Top Wealth in America: New Estimates and Implications for Taxing the Rich

77 Pages Posted: 20 Oct 2021

See all articles by Matthew Smith

Matthew Smith

U.S. Department of the Treasury, Office of Tax Analysis (OTA)

Owen Zidar

Princeton University

Eric Zwick

University of Chicago - Finance

Multiple version iconThere are 2 versions of this paper

Date Written: October 18, 2021

Abstract

This paper uses administrative tax data to estimate top wealth in the United States. We assemble new data that links people to their sources of capital income and develop new methods to estimate the degree of return heterogeneity within asset classes. Disaggregated fixed income data reveal that rich individuals earn much more of their interest income in higher-yielding forms, and have much greater exposure to credit risk. Consequently, in recent years, the interest rate on fixed income at the top is approximately three times higher than the average. Using firm-level characteristics to value firms, we find that twenty percent of total pass-through business wealth accrues to those with losses. We combine this new data on fixed income and pass-through business returns with refined estimates of C-corporation equity, housing, and pension wealth to deliver new capitalized wealth estimates. Our approach---which builds on Saez and Zucman (2016) and Bricker, Henriques, and Hansen (2018)---reduces bias because wealth and rates of return are correlated. From 1989 to 2016, the top 1%, 0.1%, and 0.01% wealth shares increased by 7.6, 5.1, and 3.0 percentage points, respectively, to 31.5%, 15.0%, and 7.0%. While these changes are less dramatic than some prior estimates, wealth is very concentrated: the top 1% holds nearly as much wealth as either the bottom 90% or the "P90-99" class. We discuss implications for income inequality measures, capital tax policy, and savings behavior.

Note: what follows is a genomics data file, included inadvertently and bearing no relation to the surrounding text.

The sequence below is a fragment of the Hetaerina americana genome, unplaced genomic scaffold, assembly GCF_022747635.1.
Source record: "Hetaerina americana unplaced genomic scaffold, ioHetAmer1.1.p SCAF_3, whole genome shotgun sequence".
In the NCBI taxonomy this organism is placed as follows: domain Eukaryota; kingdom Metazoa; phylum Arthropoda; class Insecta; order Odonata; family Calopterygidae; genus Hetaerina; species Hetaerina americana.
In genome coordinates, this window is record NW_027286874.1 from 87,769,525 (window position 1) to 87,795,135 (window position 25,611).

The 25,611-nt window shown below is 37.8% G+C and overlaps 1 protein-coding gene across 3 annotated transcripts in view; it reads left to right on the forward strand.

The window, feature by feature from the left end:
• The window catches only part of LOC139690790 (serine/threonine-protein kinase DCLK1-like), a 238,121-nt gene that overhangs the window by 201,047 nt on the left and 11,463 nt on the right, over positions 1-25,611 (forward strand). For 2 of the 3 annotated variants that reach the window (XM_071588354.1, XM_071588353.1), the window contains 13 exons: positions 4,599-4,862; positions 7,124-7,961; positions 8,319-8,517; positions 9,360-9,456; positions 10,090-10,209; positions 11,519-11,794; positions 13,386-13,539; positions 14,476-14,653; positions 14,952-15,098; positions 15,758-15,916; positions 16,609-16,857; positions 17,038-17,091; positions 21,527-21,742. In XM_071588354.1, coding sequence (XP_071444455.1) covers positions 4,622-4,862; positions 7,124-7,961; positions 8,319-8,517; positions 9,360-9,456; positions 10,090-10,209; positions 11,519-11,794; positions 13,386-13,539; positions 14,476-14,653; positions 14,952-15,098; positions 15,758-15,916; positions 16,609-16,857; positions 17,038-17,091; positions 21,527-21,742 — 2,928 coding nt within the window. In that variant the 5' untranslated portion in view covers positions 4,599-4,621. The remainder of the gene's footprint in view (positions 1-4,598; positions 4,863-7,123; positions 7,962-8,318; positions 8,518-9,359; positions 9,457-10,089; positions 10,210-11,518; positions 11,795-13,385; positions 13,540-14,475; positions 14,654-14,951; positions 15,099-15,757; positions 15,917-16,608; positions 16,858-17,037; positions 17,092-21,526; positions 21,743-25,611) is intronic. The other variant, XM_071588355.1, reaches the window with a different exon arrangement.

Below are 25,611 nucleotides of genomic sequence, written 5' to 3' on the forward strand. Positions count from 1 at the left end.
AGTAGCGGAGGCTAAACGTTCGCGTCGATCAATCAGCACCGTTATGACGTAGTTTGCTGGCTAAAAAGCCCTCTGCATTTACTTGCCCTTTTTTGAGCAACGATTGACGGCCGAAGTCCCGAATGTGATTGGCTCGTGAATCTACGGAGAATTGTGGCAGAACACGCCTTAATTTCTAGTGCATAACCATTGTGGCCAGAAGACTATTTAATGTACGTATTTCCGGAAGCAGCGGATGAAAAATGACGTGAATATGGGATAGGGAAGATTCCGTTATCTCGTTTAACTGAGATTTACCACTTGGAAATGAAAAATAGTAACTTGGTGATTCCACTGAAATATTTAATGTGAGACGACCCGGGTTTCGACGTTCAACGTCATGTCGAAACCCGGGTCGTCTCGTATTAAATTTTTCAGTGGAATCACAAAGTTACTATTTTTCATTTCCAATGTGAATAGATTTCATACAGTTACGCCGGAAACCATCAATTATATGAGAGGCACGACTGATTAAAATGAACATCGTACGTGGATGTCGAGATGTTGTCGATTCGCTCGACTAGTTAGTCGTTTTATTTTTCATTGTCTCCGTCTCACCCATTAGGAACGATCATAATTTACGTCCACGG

JEL Classification: D31,E01,E21,H2

Suggested Citation

Smith, Matthew and Zidar, Owen and Zwick, Eric, Top Wealth in America: New Estimates and Implications for Taxing the Rich (October 18, 2021). University of Chicago, Becker Friedman Institute for Economics Working Paper No. 2021-119, Available at SSRN: https://ssrn.com/abstract=3945830 or http://dx.doi.org/10.2139/ssrn.3945830

Matthew Smith

U.S. Department of the Treasury, Office of Tax Analysis (OTA) ( email )

1500 Pennsylvania Ave. NW
Washington, DC 20220
United States

Owen Zidar

Princeton University ( email )

22 Chambers Street
Princeton, NJ 08544-0708
United States

Eric Zwick (Contact Author)

University of Chicago - Finance ( email )

5807 S. Woodlawn Avenue
Chicago, IL 60637
United States

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